Friday, December 7, 2012

Kim Van Sickler's Current Query Critiqued

Here we go again. Here is Kim's query again, this time with my feedback, in blue.

The letter:

Dear Agent,

(First sentence is personalized to explain why I'm applying to this agent.) Fiddlesticks: Witches Can't Write is a completed 70,000-word upper middle grade urban fantasy.

If you read my query critiques, you know I suggest this housekeeping stuff should go at the end. But I've said it enough times, so I won't harp on it again here. I will briefly say that upper middle grade urban fantasy is not a genre I've ever encountered. Urban Fantasy tends to be dark, gritty, sexy, and violent, and while none of that says you can't write a MG novel set in a fantasy city setting, it does say it's not often done, and may be a somewhat tougher sell because of it.

What's a mortal-loving witch who was born to write do when it's time to pick a career? Not ask rhetorical questions in query letters, for one. For Saryn Q. Fiddlesticks, a 13-year-old preparing to select her Life's Mission, the writing's not on the wall. Wow. Great name. But that said, I'd like a better sense of character. Age and occupation do help, and they're certainly interesting here, but in order to sympathize with Saryn and her plight, we need to know more about what kind of person she is before her story begins. Saryn's options are to let The Academy of Witches and Wizards tell her what to do, go mortal so she can follow her passion, or there's a third option I'm no grammarian, but I believe this is an independent clause, but it's batty.... you only need three dots for an ellipsis. All she has to do is convince The Academy that their superstition against writing is unfounded, persuade them to change the law, and coax them into recognizing a new Life's Mission of Writer. So ... the execution may need a little work, but as far as your premise goes, I love it. Books about characters who want to write always seem to resonate, at least for me.

As if that task isn't impossible enough, Saryn is ambushed by Gaylord Culbreath, another great name. her half-brother's eccentric mentor, who plans to use her to destroy the world. As Saryn battles Culbreath, then the witching establishment at her Coming-of-Age Ceremony, she must decide how far she's willing to go to follow her dream. Vague. What are her options? Write a scathing letter to the editor? Surely she has some ability to fight back other than with the pen?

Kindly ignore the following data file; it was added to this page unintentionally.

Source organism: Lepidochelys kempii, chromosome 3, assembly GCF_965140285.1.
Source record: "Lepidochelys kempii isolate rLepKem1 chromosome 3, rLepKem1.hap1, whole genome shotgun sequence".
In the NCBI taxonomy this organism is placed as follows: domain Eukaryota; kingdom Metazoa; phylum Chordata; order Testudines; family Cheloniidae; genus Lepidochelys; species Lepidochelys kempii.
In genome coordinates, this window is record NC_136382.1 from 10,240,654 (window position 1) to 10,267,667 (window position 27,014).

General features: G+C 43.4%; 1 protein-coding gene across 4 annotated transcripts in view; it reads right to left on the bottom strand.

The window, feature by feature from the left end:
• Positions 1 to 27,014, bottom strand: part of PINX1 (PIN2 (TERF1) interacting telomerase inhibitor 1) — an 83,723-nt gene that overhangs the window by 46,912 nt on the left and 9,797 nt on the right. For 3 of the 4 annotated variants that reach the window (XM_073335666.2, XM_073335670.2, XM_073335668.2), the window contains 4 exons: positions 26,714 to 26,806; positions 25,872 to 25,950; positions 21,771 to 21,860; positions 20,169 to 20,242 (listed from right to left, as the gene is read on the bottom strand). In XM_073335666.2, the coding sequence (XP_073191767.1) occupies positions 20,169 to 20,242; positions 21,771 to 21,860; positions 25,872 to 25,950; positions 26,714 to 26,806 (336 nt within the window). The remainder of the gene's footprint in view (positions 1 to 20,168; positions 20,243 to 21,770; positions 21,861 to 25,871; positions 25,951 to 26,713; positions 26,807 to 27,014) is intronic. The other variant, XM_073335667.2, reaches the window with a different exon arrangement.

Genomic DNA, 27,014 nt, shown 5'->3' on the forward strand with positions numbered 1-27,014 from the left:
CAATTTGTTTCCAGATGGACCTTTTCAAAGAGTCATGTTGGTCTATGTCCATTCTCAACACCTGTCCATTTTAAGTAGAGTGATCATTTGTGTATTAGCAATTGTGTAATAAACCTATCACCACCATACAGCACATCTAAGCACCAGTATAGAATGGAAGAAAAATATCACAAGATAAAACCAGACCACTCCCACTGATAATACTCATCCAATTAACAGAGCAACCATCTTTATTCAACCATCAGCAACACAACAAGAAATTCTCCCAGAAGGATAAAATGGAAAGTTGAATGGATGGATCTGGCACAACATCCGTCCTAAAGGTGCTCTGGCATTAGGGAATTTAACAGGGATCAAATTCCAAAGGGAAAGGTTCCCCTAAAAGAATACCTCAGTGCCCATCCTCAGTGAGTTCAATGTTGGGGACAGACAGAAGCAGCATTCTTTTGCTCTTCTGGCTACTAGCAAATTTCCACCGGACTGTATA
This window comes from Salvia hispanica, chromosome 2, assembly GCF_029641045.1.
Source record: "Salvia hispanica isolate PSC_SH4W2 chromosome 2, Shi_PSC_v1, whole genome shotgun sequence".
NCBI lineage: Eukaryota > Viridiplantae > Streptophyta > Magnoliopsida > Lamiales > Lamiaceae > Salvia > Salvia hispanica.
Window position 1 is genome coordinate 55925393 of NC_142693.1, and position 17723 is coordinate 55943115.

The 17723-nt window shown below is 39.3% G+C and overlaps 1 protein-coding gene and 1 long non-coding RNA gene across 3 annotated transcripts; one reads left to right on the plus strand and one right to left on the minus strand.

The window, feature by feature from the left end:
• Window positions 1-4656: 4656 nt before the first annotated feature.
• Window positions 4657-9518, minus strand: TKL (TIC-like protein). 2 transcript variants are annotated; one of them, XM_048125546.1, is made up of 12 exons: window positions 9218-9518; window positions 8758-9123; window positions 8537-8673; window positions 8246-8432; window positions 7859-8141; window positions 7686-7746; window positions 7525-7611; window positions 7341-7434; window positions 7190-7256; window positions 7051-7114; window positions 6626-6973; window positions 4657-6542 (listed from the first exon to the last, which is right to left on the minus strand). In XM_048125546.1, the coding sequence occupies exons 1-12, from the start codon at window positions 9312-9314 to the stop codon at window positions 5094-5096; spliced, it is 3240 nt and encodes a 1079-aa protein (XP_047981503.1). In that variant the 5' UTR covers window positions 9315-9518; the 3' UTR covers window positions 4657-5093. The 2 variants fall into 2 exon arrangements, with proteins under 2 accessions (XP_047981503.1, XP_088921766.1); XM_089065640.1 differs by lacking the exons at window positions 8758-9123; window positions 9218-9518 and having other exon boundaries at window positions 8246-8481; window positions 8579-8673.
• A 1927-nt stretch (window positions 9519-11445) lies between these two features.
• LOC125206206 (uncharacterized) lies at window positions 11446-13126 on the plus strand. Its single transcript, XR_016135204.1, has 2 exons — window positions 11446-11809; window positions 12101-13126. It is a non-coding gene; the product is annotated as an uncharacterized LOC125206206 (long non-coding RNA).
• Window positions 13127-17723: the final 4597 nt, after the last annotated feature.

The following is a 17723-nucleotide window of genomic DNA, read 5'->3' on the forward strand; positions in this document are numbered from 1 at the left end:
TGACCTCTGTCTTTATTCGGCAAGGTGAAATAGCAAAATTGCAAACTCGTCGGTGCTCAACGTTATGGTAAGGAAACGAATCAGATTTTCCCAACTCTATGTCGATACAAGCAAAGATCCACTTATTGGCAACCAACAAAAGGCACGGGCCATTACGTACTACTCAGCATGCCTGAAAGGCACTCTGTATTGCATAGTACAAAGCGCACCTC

Future fans of Cynthia Hand's Unearthly Unearthly series might enjoy this book. What? What's a future fan? Also, if you're going to make these comparisons, you don't put them in a one-sentence-paragraph on their own like this. That gives them far more weight than they deserve.

My credits include publication of two MG short story fantasies in the Center for Writing Excellence's Fiction in Five Fiction in Five anthologies. Published works are listed in italics, and sometimes, depending on the type of publisher, like if it's a magazine, the publisher goes in italics as well. I'm not sure about this center, so we'll wait to see what my readers say. I am an active member of SCBWI, and run a blog-- http://swaggerwriters.blogspot.com/ -- of six writers. Does your email client allow you to create hyperlinks in the body of an email? I would suggest that, rather than including the entire URL.

Thank you for taking the time to review (however many pages were requested.) I look forward to hearing from you.

Very truly yours,

Kim Van Sickler

So, in summary: if you dig down, you'll realize this query actually covers my three keys. Character (I would definitely like more of it, but it is there), Conflict (this is actually great, a witch who is not allowed to write, but won't stand for it), and Choice (this is completely vague, especially when it comes to how Nasty-Breath-Man is going to use her, but you do have the beginnings, so all you need to do is get more specific, and expand on this choice). That's an excellent start.

Really, all you need to do is flesh out the things you already have. How does Culbreath instead to use Saryn? Why is she the only one who can help him achieve his goals? What does the rest of her school think of him, whether they know about his plans or not?

You've got the makings of a great query already in place. The skeleton is there, you just need to expand it a little.

That's it.

What do you all think?

16 comments:

Alex J. Cavanaugh said...

The one part was a little vague, which you caught. Good suggestions!

Natalie Aguirre said...

This is a great start, Kim. I agree with Matt that you shouldn't start with the question. And if you flesh out the conflict and the choice at the end a bit more, it'd be great. Good luck with the querying. So excited for you.

mshatch said...

I think Matt covered everything. And I love the names, too. They're great! But there definitely needs to be more specifics in this query to catch an agent's interest. Especially the part about Culbreath using Saryn to destroy the world. You need to say how and you need to tell what Saryn can do.

Good luck!

Jessica L. Foster said...

Excellent advice. I must say that the voice in this query is great. I was confused about the brother. How does he use her powers? How does that conflict with her dream?